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KEY CONCEPTS

KEY CONCEPTS

  • Image not available. Dental caries is one of the most common chronic health conditions in both children and adults. Dental caries stems from an imbalance in saliva defense, microbial load, and lifestyle habits. Modifiable risk factors include oral hygiene practices and lifestyle factors. Dental caries can lead to tooth sensitivity, cause oral pain, and have implications for overall health.

  • Image not available. For oral health maintenance, teeth should be brushed twice daily with fluoride toothpaste. Patients should floss daily and follow recommended technique for brushing and flossing. Oral health maintenance also includes the use of athletic mouthguards, denture care, and regular dental care by an oral healthcare professional.

  • Image not available. Toothpaste contains fluoride as its primary active ingredient to prevent tooth decay and gum disease. Other active ingredients, such as potassium salts, may be added for tooth sensitivity, as well as abrasives and carbamide peroxide for tooth whitening.

  • Image not available. The first-line treatment for dental pain is nonsteroidal anti-inflammatory drugs (NSAIDs), with or without acetaminophen.

  • Image not available. Benzocaine is available over the counter in numerous products for adults, children, and infants as a local anesthetic for oral pain. While widely available, benzocaine has significant safety concerns and should not be used for teething pain in children younger than 2 years of age.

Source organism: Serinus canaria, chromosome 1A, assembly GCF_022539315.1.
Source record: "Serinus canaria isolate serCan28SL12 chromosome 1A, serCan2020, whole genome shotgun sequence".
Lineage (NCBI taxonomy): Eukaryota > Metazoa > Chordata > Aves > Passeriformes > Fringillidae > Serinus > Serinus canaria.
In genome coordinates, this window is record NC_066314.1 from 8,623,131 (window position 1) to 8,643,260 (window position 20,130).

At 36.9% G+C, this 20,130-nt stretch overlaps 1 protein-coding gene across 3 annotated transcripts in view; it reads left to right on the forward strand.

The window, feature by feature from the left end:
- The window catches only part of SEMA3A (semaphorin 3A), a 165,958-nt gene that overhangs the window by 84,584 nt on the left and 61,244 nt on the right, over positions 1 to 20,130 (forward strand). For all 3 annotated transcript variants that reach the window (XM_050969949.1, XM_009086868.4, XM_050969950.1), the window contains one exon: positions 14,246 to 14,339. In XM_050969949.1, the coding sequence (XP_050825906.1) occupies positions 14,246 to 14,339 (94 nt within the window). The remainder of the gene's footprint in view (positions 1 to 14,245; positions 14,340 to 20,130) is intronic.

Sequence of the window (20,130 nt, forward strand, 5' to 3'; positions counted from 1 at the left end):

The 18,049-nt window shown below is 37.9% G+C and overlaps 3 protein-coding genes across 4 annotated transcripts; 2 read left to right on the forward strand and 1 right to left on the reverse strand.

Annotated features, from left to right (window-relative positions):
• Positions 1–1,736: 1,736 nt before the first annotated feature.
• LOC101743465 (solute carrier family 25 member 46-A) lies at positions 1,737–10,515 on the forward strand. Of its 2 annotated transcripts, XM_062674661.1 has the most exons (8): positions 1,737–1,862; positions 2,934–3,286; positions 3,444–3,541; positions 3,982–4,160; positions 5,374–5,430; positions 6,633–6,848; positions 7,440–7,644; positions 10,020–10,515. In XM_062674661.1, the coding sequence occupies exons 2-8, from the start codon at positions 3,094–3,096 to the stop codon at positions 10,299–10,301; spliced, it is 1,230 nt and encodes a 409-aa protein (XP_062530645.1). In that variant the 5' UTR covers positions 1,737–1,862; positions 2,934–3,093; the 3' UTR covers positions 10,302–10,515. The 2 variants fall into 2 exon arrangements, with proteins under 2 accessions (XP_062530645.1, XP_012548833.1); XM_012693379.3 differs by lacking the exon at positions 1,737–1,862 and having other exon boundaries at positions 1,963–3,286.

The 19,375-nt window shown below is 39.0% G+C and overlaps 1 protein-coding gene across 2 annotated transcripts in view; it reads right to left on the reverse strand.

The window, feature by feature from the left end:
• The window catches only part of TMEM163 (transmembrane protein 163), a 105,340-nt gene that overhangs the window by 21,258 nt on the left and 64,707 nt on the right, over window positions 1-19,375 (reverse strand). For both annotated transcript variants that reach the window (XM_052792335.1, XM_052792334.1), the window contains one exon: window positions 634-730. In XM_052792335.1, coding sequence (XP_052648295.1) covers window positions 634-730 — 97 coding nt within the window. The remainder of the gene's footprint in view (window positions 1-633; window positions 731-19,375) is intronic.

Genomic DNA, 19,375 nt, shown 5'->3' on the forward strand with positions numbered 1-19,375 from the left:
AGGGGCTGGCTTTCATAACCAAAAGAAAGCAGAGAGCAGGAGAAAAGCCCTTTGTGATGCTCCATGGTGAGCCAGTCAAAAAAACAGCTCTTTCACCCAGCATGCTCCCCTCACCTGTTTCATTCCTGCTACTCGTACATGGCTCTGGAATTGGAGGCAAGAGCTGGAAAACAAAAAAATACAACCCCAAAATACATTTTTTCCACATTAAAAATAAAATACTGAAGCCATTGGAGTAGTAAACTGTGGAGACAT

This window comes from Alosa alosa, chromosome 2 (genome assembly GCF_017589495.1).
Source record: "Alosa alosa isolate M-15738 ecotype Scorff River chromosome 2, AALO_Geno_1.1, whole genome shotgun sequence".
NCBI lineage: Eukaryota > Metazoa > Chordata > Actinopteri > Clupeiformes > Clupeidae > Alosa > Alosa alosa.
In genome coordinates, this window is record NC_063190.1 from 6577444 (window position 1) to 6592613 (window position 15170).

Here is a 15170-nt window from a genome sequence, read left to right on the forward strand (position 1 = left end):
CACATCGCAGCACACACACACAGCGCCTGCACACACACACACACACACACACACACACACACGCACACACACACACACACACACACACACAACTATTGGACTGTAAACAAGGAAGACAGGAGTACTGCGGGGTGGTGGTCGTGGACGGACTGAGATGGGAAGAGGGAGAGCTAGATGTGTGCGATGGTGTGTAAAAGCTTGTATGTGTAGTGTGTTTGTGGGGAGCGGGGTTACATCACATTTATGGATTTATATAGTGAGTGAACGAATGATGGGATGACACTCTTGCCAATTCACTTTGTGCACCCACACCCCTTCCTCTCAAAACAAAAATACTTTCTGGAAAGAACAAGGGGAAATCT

• Image not available. Canker sores are one of the most common ulcerative conditions of the mouth. Treatment options include pain management with topical agents and eliminating irritating food and drink from the diet.

  • Image not available. Cold sores are recurrent oral lesions resulting from infection with herpes simplex virus type 1. Referral of patients to their primary care physician is likely warranted, as the most effective treatment options are available as prescription only products.

  • Image not available. Xerostomia or dry mouth is a common oral condition often caused by medical conditions, medications, or medical treatments. Treatment of xerostomia greatly depends on the cause of the condition, but can be treated symptomatically with a number of OTC products.

  • Image not available. Dentistry has few true emergencies; however, dental trauma where a permanent tooth is displaced or avulsed constitute a dental emergency, and immediate referral to an oral healthcare provider or urgent care center is warranted.

  • Image not available. Fluoride is effective in preventing dental caries by inhibiting the demineralization of tooth enamel, enhancing the remineralization of enamel, and inhibiting bacterial enzymes involved in the metabolism of carbohydrates by cariogenic bacteria. Sources of fluoride include toothpaste, fluoridated drinking water, professionally applied topical fluorides, and oral fluoride supplementation.

PATIENT CARE PROCESS

Pateint Care Process for Xerostomia

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Collect

  • Patient characteristics

  • Patient medical history (personal and family)

  • Social history and dietary habits (eg, smoking status, daily water consumption)

  • Current medications

Assess

  • Hydration status

  • Presence of precipitating factors (See Table e15-12)

  • Emotional status (eg, presence of anxiety and/or depression)

  • Impact on quality of life (eg, difficulty speaking, swallowing, chewing)

  • Severity of condition (eg, affecting surrounding tissues, presence of complications)

  • Willingness to quit smoking (if applicable)

  • Ability/willingness to try nonpharmacologic treatment options

  • Ability/willingness to pay for pharmacologic treatment options

Plan*

  • Patient education ...

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